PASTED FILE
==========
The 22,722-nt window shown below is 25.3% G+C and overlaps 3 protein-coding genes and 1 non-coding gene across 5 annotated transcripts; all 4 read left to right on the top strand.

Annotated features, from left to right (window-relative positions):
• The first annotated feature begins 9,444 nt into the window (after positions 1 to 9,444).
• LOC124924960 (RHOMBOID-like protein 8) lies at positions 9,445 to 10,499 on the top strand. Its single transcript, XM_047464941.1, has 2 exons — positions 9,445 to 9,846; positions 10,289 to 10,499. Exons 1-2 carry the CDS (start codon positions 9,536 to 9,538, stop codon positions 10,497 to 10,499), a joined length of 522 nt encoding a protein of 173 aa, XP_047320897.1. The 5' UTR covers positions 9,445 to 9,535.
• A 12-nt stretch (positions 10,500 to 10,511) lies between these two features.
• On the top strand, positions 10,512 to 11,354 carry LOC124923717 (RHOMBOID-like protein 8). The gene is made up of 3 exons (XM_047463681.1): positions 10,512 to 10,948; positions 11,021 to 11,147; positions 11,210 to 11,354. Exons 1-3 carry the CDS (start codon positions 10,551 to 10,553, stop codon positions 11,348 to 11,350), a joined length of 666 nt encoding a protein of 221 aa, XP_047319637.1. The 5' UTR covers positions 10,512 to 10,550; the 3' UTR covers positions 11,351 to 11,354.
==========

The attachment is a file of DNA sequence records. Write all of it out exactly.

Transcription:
The 22,722-nt window shown below is 25.3% G+C and overlaps 3 protein-coding genes and 1 non-coding gene across 5 annotated transcripts; all 4 read left to right on the top strand.

Annotated features, from left to right (window-relative positions):
• The first annotated feature begins 9,444 nt into the window (after positions 1 to 9,444).
• LOC124924960 (RHOMBOID-like protein 8) lies at positions 9,445 to 10,499 on the top strand. Its single transcript, XM_047464941.1, has 2 exons — positions 9,445 to 9,846; positions 10,289 to 10,499. Exons 1-2 carry the CDS (start codon positions 9,536 to 9,538, stop codon positions 10,497 to 10,499), a joined length of 522 nt encoding a protein of 173 aa, XP_047320897.1. The 5' UTR covers positions 9,445 to 9,535.
• A 12-nt stretch (positions 10,500 to 10,511) lies between these two features.
• On the top strand, positions 10,512 to 11,354 carry LOC124923717 (RHOMBOID-like protein 8). The gene is made up of 3 exons (XM_047463681.1): positions 10,512 to 10,948; positions 11,021 to 11,147; positions 11,210 to 11,354. Exons 1-3 carry the CDS (start codon positions 10,551 to 10,553, stop codon positions 11,348 to 11,350), a joined length of 666 nt encoding a protein of 221 aa, XP_047319637.1. The 5' UTR covers positions 10,512 to 10,550; the 3' UTR covers positions 11,351 to 11,354.